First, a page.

Ice Cubes is Europe’s cool idea for commercializing its part of ISS
BREMEN, Germany — The Ice Cubes initiative, a public-private partnership between the European Space Agency and Belgium-based Space Applications Services, will send a first batch of commercial experiments to the International Space Station this spring.
Billed by ESA as “the first commercial European opportunity to conduct research in space,” Ice Cubes offers researchers room to conduct experiments inside Europe’s Columbus module aboard the ISS.
The first five experiments to be flown under Ice Cubes range from plant biology to gyroscopes to heat-transfer in fluids.
Space Applications Services’ business development manager, Hilde Stenuit, said the company receives a lot of interest mostly from the science and research community but expects substantial growth in interest from the industry, including pharmaceutical and materials research.
“The interest is quite huge,” Stenuit told SpaceNews on the sidelines of the Space Tech Expo Europe in Bremen, Germany, Oct. 26. “We are in contact with a lot of the traditional science community that has been using ISS and they are seeing the potential of going this commercial route. But at the same time we are seeing also interest from industrial R&D and also in terms of in-orbit demonstration and validation for technologies for space exploration.”
Space Application Services, which signed a contract with ESA in June, sells four-month research slots at ISS for 50,000 euros ($58,000) per kilogram of payload to universities and commercial customers. Primary and secondary education customers get a 15,000-euro discount. The deal includes transportation to the ISS, as well as services around maintaining the experiment and provision of data.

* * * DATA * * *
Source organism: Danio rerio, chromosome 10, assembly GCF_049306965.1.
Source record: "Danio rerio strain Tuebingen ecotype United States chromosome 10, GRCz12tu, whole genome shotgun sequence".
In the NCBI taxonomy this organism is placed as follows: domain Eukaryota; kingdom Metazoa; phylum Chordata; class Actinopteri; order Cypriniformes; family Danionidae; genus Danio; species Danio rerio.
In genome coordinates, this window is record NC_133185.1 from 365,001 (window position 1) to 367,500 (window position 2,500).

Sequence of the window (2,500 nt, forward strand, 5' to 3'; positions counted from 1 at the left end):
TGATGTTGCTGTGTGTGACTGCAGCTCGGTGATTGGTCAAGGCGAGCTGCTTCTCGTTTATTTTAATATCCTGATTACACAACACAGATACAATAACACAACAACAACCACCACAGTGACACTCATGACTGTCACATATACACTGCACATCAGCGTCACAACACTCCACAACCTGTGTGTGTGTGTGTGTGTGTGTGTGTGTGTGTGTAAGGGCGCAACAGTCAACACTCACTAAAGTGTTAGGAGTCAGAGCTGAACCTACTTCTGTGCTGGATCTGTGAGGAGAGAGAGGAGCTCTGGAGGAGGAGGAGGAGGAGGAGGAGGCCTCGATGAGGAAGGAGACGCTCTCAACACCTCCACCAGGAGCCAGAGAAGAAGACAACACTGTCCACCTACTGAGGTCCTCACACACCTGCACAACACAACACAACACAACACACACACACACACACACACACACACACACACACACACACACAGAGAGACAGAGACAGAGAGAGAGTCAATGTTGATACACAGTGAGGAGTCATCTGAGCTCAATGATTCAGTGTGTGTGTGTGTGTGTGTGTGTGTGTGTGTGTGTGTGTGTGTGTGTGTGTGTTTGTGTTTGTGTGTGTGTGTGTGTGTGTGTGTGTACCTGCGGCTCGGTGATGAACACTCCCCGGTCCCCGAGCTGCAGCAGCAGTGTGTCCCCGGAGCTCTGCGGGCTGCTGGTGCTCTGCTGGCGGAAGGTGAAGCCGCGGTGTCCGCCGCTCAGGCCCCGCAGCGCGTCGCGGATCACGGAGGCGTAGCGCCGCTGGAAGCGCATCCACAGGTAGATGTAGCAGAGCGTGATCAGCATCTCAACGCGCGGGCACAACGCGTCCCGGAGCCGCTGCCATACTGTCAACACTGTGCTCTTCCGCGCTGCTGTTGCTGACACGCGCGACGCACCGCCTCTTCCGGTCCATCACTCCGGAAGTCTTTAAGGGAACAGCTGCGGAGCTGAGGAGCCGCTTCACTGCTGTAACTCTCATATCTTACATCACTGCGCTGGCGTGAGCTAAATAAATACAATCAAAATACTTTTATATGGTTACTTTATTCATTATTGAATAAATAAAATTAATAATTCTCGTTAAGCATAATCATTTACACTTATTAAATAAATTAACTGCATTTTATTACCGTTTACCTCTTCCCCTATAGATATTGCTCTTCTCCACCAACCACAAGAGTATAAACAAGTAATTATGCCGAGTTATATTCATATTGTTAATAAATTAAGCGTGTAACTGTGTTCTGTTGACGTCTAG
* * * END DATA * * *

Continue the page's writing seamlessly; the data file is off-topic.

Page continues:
Space Applications Services can accommodate 20 cubes the size of a 1U cubesat inside Columbus. The company expects to be launching new experiments every four months but customers can extend their slot or apply for a shorter timeframe, Stenuit said.
Stenuit said that despite being a public-private partnership with ESA, the project is not restricted to customers from ESA member states.
“We are talking to customers in emerging countries,” Steinut said. “There is a lot of interest and there is no limitation on our side, we are happy to take anybody on board.”
Steinut said she sees a lot of potential for the growth of the market, as the awareness of microgravity research opportunities is currently limited.
“I consider it my personal mission to go and explain the value of what the industry could be doing on the space station,” she said. “There is so much industrial R&D that could be done on the space station and a lot of the sectors are not aware of the potential.”
Europe’s commercial foothold on the ISS is growing. Next year, Ice Cubes will be accompanied by Bartolomeo, a commercial platform operated by Airbus Defence and SPace. Bartolomeo, to be attached to the Columbus module as an outside balcony, will be able to host up to 250 kilograms of customer payload in the outside conditions.